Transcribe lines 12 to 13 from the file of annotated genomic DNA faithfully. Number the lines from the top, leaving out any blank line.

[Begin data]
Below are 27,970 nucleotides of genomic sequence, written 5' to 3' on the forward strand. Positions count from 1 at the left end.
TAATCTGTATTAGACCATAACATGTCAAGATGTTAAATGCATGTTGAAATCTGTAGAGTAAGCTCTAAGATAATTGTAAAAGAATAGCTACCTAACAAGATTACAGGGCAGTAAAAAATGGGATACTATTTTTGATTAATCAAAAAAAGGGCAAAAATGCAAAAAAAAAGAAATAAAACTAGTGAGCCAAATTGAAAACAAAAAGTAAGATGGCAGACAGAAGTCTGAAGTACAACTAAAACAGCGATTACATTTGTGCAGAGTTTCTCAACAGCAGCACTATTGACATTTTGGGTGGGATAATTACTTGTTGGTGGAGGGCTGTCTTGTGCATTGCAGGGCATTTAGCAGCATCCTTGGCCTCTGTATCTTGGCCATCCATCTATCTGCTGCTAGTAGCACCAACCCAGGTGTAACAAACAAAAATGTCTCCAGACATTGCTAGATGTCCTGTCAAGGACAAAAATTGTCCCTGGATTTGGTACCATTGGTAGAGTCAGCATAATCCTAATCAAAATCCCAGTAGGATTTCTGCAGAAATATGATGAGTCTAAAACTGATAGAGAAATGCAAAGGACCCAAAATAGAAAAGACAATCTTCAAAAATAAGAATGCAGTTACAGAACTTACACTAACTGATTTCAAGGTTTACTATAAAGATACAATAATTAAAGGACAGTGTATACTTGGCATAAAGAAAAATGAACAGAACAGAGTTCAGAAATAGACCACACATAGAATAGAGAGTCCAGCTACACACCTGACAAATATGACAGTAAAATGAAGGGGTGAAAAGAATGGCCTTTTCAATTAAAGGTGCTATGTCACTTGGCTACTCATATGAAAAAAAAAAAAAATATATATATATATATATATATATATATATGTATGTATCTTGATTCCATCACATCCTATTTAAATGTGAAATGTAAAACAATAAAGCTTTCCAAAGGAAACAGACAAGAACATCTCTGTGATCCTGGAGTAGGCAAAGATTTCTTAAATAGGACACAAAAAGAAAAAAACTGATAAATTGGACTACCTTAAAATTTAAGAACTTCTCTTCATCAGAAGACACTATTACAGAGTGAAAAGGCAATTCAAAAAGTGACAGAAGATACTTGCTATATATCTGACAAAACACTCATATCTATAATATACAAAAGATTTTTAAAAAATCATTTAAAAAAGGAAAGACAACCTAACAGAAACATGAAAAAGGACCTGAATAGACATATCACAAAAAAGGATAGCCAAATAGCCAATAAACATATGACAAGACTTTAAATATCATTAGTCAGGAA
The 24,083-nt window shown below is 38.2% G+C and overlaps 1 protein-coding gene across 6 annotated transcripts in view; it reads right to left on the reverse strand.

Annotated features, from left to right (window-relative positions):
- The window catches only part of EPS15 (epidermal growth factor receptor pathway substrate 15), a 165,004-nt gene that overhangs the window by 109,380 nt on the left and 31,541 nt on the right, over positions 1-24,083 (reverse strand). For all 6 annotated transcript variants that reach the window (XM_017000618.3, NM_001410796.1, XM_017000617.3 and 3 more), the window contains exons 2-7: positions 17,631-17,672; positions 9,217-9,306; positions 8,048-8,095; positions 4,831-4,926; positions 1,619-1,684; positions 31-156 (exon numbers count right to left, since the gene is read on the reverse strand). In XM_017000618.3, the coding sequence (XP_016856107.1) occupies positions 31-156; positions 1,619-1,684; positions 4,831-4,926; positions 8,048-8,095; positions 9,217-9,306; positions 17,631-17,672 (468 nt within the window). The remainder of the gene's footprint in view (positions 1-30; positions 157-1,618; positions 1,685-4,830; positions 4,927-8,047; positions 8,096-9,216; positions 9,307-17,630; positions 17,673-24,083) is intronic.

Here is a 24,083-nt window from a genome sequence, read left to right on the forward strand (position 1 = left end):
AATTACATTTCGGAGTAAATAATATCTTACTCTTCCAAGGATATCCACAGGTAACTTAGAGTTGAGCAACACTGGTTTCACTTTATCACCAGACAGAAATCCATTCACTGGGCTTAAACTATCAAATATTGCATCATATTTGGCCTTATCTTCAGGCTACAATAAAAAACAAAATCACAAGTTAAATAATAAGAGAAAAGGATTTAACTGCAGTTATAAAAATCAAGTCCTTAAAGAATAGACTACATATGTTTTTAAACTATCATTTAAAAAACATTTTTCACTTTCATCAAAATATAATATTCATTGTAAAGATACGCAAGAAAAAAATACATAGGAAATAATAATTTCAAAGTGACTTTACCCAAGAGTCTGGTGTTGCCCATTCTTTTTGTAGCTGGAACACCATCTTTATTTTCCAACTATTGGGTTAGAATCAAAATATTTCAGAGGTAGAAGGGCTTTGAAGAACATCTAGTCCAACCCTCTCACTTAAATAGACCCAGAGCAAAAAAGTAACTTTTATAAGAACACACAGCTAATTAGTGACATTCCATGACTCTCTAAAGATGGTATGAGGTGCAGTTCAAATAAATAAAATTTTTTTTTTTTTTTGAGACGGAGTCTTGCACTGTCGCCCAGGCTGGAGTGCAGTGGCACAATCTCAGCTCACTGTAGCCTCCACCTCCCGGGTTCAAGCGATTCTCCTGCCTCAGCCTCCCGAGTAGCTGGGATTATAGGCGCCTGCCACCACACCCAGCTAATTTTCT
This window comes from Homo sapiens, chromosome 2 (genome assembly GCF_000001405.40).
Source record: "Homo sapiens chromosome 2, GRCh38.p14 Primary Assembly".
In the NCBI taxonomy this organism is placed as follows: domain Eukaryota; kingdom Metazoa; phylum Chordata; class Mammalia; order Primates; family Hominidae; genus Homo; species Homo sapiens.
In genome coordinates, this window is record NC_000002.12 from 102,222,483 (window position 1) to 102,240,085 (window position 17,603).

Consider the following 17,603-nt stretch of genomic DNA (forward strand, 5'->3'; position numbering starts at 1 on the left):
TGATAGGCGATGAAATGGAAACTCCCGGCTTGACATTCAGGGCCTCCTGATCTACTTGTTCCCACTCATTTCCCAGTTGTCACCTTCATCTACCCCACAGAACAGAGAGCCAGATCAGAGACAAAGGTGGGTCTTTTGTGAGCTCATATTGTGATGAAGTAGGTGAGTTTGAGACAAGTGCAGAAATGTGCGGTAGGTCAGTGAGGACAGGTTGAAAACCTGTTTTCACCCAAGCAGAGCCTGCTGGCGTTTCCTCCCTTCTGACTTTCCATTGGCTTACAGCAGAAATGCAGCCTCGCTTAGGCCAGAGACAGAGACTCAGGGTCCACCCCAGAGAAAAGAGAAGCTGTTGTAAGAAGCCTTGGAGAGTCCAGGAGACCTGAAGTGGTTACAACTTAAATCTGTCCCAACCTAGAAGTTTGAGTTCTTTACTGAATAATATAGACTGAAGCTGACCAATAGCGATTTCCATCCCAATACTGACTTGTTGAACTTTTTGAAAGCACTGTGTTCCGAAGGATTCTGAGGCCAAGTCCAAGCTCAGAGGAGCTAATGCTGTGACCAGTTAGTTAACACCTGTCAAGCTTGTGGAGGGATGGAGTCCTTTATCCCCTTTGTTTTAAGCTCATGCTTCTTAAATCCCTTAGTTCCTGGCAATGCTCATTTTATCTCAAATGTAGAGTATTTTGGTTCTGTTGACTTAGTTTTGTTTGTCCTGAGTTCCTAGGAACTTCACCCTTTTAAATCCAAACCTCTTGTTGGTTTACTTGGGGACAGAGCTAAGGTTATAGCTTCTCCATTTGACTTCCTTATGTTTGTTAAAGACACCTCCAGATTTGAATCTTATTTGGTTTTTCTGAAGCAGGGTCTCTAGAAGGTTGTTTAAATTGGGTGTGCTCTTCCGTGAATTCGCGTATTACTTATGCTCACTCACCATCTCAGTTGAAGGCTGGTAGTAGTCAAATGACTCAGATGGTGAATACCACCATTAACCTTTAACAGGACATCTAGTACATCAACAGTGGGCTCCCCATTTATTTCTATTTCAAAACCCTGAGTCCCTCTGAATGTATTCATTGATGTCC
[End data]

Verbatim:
Consider the following 17,603-nt stretch of genomic DNA (forward strand, 5'->3'; position numbering starts at 1 on the left):
TGATAGGCGATGAAATGGAAACTCCCGGCTTGACATTCAGGGCCTCCTGATCTACTTGTTCCCACTCATTTCCCAGTTGTCACCTTCATCTACCCCACAGAACAGAGAGCCAGATCAGAGACAAAGGTGGGTCTTTTGTGAGCTCATATTGTGATGAAGTAGGTGAGTTTGAGACAAGTGCAGAAATGTGCGGTAGGTCAGTGAGGACAGGTTGAAAACCTGTTTTCACCCAAGCAGAGCCTGCTGGCGTTTCCTCCCTTCTGACTTTCCATTGGCTTACAGCAGAAATGCAGCCTCGCTTAGGCCAGAGACAGAGACTCAGGGTCCACCCCAGAGAAAAGAGAAGCTGTTGTAAGAAGCCTTGGAGAGTCCAGGAGACCTGAAGTGGTTACAACTTAAATCTGTCCCAACCTAGAAGTTTGAGTTCTTTACTGAATAATATAGACTGAAGCTGACCAATAGCGATTTCCATCCCAATACTGACTTGTTGAACTTTTTGAAAGCACTGTGTTCCGAAGGATTCTGAGGCCAAGTCCAAGCTCAGAGGAGCTAATGCTGTGACCAGTTAGTTAACACCTGTCAAGCTTGTGGAGGGATGGAGTCCTTTATCCCCTTTGTTTTAAGCTCATGCTTCTTAAATCCCTTAGTTCCTGGCAATGCTCATTTTATCTCAAATGTAGAGTATTTTGGTTCTGTTGACTTAGTTTTGTTTGTCCTGAGTTCCTAGGAACTTCACCCTTTTAAATCCAAACCTCTTGTTGGTTTACTTGGGGACAGAGCTAAGGTTATAGCTTCTCCATTTGACTTCCTTATGTTTGTTAAAGACACCTCCAGATTTGAATCTTATTTGGTTTTTCTGAAGCAGGGTCTCTAGAAGGTTGTTTAAATTGGGTGTGCTCTTCCGTGAATTCGCGTATTACTTATGCTCACTCACCATCTCAGTTGAAGGCTGGTAGTAGTCAAATGACTCAGATGGTGAATACCACCATTAACCTTTAACAGGACATCTAGTACATCAACAGTGGGCTCCCCATTTATTTCTATTTCAAAACCCTGAGTCCCTCTGAATGTATTCATTGATGTCC